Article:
While the majority of condo communities and HOAs choose to partner with professional management firms to provide guidance and counseling and oversee day-to-day operations, other boards take the reins themselves and choose self-management. Choosing to go the self-managed route can be a tough decision, and it’s one that is best made by taking the characteristics—and character—of the community association or HOA itself into consideration.
Why Go Solo?
Sometimes the decision to self-manage simply comes down to the size of the community. For smaller buildings, self-management can make economic sense, ensuring that the building’s residents are getting the most bang for their buck. Smaller associations may not have the funds for a full time management firm, says Gary Mindlin, owner of Top Hat Home Services, a boutique management firm in New York City. Or the board members may feel “We have the expertise, and we only collect four checks a month—so why are we paying a company to do the job? “At that end of the market, cost becomes more important, and it’s harder to provide added value at a lower cost.”
Self-management can also be a good fit when members of the community have certain skill sets and experiences to share, and/or solid relationships with vendors and service providers. Board members may have financial, legal or other applicable experiences, such as qualified engineering skills, that may prove valuable in the management of an association or condo building. Those skill sets can cultivate an added sense of well being when considering the jump to self-management. "About three years ago, we made the decision to go that route," says the in-house manager of an active adult community in Monroe Township. “Our golf course was always managed by a management company, but since we have a talented pro and a talented superintendent and a talented comptroller, we have taken it in-house and we have saved a great deal of money by doing that and we have been successful. We have all the financials, our superintendent takes care of all of the chemicals and our pro takes care of the pro-shop and so on. It's all being done in house.”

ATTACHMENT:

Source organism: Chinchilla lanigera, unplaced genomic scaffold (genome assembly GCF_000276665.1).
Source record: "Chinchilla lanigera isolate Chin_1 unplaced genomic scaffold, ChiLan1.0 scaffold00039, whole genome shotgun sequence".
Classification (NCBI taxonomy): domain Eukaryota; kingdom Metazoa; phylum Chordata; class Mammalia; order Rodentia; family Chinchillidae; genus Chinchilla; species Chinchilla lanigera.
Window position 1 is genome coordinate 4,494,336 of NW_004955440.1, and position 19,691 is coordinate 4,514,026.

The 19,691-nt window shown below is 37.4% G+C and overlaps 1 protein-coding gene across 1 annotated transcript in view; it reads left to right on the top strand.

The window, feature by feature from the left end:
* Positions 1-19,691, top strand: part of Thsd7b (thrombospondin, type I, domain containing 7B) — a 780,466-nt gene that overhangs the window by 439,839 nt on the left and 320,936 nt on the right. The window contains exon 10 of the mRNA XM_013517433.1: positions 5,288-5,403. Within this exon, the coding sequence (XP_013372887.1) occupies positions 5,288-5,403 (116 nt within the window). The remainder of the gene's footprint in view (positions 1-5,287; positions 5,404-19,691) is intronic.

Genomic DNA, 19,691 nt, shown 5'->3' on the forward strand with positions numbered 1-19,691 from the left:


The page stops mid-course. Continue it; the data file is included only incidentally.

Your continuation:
In addition to all that, another part of the appeal of managing oneself has less to do with money and more to do with community, regardless of size. “Most management companies would not be here on a full-time basis,” says Domenick Lorelli, former president of the Senata Bayclub, an adult community in Bayville, New Jersey which has been managing itself since 1993. “There are two big benefits to self-managing: the first is that it's cheaper, and the second is the accessibility and you know the people personally. An association manager is here only on a part-time basis. So you don't have access to any answers or solutions to your questions or problems until they are on-site. Whereas with self-management, the people live here, and they are on site everyday of the week. They can be available to talk to, or if you have any problems you can come up here [to the office] and have them handled the right way.”
As much as self-management may appeal to a community and its residents, there are some inherent challenges that may arise by going without professional guidance. One of those challenges is ensuring that the individuals volunteering their time to manage the property are realistic about the amount of work and commitment involved in the proposed effort. “It takes a lot of time and knowledge," says Mindlin, "and almost always in the building someone says, ‘I have the time and knowledge,’ but almost always, they don’t."